Article by Monishaa Suresh
We have been witnessing a steady increase in carbon dioxide levels in the atmosphere and it has now reached a level almost 100 times larger than the levels at the end of the most recent ice age. While countries, organizations, and individuals around the world are working to combat this increase, we have a ways to go as 2016 saw carbon dioxide concentrations go up at a record-breaking speed.
On October 30, the World Meteorological Organization published their annual Greenhouse Gas Bulletin. According to the publication, current levels of CO2 in the atmosphere match those last observed in the mid-Pliocene, 3-5 million years ago. At the time of these C02 levels, the climate was 2-3 degrees Celsius warmer, the Greenland and West Antarctic ice sheets melted and some of the east Antarctic ice was lost, resulting in sea levels 10-20 meters higher than current levels. It is no secret that drastic changes are in the cards for the environment. However, WMO’s Bulletin really puts the statistics of environmental change into context with the descriptions of the landscape the last time CO2 levels were this high.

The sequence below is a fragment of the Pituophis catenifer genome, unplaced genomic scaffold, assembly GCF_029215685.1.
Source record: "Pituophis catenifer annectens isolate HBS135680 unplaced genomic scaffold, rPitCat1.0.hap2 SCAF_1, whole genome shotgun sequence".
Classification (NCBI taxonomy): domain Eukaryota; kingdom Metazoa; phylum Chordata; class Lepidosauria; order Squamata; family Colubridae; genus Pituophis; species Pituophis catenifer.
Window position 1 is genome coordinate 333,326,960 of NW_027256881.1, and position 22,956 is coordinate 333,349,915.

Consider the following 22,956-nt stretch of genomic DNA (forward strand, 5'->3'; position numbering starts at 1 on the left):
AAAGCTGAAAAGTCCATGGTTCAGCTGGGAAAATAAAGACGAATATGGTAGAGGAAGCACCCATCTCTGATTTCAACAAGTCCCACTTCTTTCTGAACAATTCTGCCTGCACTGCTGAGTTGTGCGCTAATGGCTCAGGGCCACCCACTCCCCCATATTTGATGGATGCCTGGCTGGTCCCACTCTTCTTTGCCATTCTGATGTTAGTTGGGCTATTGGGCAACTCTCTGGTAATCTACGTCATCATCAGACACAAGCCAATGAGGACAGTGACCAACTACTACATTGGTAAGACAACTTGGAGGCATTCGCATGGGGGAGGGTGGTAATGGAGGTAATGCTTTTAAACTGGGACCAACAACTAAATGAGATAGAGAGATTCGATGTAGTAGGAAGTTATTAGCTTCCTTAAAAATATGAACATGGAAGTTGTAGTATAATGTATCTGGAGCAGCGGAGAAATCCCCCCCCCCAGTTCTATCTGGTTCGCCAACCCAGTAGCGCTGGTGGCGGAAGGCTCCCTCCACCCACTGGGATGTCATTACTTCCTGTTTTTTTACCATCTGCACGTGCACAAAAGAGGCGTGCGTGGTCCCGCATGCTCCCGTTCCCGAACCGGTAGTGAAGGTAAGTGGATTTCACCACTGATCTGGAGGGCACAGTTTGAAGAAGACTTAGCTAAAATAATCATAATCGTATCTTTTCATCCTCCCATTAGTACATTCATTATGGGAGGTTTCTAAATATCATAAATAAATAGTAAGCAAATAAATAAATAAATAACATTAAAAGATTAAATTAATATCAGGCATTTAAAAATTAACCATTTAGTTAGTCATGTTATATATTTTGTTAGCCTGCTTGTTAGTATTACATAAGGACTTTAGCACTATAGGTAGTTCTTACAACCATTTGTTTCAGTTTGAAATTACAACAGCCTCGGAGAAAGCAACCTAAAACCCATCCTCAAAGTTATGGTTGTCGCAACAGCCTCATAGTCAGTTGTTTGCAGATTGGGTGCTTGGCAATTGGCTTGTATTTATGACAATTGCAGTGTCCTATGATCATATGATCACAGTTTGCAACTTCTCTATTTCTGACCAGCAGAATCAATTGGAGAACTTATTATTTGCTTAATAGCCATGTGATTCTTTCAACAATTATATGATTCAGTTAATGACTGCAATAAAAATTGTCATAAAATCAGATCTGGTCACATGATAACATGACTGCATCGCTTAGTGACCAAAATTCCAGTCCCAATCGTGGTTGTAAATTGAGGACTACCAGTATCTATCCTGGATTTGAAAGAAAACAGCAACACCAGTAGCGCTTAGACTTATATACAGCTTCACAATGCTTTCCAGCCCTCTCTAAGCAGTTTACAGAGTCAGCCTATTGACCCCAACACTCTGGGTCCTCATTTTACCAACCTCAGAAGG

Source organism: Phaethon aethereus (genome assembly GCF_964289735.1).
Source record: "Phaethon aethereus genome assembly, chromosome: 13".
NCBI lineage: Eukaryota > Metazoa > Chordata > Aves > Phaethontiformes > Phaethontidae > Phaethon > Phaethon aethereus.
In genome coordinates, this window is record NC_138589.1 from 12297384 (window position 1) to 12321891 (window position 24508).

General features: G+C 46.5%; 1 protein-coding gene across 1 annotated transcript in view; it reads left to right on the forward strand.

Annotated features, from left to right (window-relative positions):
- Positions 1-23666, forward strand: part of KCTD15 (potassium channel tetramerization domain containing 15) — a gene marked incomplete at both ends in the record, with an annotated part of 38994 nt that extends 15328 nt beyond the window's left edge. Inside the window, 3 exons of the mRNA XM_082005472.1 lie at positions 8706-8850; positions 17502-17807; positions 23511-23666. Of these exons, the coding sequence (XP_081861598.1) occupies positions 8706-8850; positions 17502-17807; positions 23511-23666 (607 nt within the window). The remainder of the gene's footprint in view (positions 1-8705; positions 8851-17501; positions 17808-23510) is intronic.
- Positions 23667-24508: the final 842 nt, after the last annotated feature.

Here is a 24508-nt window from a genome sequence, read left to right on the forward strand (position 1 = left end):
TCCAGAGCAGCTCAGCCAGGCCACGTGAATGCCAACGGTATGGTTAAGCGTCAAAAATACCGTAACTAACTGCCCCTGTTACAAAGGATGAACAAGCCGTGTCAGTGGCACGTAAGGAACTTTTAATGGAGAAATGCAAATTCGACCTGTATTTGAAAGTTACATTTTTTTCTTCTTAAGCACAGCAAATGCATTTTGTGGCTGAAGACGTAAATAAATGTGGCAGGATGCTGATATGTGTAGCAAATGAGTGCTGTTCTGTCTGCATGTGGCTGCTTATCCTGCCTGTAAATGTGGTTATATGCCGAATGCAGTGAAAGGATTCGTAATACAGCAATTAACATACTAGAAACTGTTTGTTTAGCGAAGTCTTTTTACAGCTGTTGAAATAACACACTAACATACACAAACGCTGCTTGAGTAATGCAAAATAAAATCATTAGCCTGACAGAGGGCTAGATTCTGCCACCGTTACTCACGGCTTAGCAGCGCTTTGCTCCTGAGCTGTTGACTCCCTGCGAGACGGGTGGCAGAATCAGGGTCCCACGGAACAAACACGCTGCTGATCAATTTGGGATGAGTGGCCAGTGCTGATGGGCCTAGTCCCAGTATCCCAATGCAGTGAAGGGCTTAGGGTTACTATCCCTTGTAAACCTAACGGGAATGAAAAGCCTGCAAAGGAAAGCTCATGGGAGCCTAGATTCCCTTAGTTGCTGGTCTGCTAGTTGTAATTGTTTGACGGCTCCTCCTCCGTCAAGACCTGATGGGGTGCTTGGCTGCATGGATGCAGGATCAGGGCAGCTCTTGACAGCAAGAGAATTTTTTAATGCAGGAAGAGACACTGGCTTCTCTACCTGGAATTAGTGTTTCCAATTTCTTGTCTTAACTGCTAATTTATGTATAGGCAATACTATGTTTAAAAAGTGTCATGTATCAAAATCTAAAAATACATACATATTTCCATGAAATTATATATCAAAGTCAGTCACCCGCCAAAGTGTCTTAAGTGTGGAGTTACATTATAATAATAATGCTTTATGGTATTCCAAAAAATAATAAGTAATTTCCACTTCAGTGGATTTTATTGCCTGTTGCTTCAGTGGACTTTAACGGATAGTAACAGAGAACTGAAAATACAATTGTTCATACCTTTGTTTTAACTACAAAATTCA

How many more wake up calls will we need until we realize that the issue of global warming is not one we can be divisive on? The numbers say it all and if we choose not to believe them, we may not face the worst of it, but our progeny will.
 Clarke, Hilary and Chiplin, Sarah “CO2 levels in atmosphere hit record high in 2016” CNN (October 30, 2017) http://edition.cnn.com/2017/10/30/europe/co2-levels/index.html
 “WMO Greenhouse Gas Bulletin” World Meteorological Organization (October 30, 2017) No. 13 https://library.wmo.int/opac/doc_num.php?explnum_id=4022